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Old 03-26-07, 08:24 AM   #8
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Anything that wants to scale you down to a size zero has got to be based on a lost plan from WW2, load of pish.

I use BMI with a -5 factor that seems reasonable.

I also prefer the metric that says to be healthy your waist should be equal or less than 50% of your height.
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Old 03-26-07, 09:12 AM   #9
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Originally Posted by Elkhound
I will admit that I am a little well-upholstered, but really. . . .
Me too. That's a funny way to describe yourself. According to the BMI, I should be 150 but I have wide shoulders. I'd be thrilled to weigh 190.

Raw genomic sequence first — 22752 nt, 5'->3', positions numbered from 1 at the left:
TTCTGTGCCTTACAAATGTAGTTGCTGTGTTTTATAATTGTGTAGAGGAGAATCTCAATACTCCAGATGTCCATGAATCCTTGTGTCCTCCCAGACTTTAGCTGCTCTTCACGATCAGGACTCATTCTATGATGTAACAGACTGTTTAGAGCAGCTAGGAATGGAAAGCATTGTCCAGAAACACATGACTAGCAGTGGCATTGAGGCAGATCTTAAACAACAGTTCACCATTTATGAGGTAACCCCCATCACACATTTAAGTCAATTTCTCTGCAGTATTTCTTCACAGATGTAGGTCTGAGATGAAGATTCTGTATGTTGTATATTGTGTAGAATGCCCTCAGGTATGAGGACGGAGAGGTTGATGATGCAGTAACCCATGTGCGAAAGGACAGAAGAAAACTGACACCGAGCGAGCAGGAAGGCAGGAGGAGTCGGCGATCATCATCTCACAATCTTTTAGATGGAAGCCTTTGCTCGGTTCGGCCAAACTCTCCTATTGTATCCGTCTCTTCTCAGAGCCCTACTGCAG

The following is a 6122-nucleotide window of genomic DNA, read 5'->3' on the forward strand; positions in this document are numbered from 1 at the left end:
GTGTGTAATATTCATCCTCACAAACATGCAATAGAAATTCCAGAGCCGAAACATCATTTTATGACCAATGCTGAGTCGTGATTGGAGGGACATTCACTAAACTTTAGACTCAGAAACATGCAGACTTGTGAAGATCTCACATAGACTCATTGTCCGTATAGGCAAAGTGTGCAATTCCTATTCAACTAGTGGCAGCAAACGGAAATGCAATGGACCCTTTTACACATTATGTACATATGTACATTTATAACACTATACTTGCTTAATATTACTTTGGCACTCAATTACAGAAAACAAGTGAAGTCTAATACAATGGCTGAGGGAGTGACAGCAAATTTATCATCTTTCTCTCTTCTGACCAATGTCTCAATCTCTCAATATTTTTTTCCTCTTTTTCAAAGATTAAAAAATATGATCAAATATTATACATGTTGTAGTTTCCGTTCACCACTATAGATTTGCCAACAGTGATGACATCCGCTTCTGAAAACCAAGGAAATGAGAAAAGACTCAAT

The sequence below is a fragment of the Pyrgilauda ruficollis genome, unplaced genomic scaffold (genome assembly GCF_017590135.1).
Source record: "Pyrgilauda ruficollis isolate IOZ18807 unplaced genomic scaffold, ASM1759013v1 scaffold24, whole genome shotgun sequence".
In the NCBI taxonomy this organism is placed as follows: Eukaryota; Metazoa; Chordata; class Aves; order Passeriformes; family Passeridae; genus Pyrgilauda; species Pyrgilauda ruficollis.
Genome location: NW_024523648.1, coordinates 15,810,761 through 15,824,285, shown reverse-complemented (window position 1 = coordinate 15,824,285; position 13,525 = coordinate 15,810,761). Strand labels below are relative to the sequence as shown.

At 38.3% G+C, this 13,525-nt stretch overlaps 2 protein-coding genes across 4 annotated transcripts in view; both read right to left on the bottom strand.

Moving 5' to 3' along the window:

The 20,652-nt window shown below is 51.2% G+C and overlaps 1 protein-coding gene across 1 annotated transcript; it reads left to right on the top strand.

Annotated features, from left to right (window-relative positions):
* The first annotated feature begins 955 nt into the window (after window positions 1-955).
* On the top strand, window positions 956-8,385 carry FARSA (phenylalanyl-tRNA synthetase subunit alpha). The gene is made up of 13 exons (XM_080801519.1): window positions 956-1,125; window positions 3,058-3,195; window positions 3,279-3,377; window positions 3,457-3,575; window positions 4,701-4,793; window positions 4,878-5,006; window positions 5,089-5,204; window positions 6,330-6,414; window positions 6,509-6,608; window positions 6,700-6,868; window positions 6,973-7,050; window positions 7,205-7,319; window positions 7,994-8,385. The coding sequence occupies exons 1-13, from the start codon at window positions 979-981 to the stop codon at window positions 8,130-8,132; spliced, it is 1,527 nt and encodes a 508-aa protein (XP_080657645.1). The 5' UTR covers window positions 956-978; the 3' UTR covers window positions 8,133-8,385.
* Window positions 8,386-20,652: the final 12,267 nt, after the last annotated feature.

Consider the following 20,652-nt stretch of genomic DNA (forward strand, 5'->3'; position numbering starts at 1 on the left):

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Old 03-26-07, 09:16 AM   #10
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Originally Posted by obelix67
I also prefer the metric that says to be healthy your waist should be equal or less than 50% of your height.
Hmm, that would be 33" or smaller for me. Working on it
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Old 03-26-07, 09:34 AM   #11
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When I was in the USMC I weighed 255 (I am 6' 7"). According to the BMI that is obese. Sure it is. The system does not take into account the bodies of athletes in most "American" sports and certainly not body builders. For my height anything over 221 is considered "overweight". A little absurd IMO.
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Old 03-26-07, 09:47 AM   #12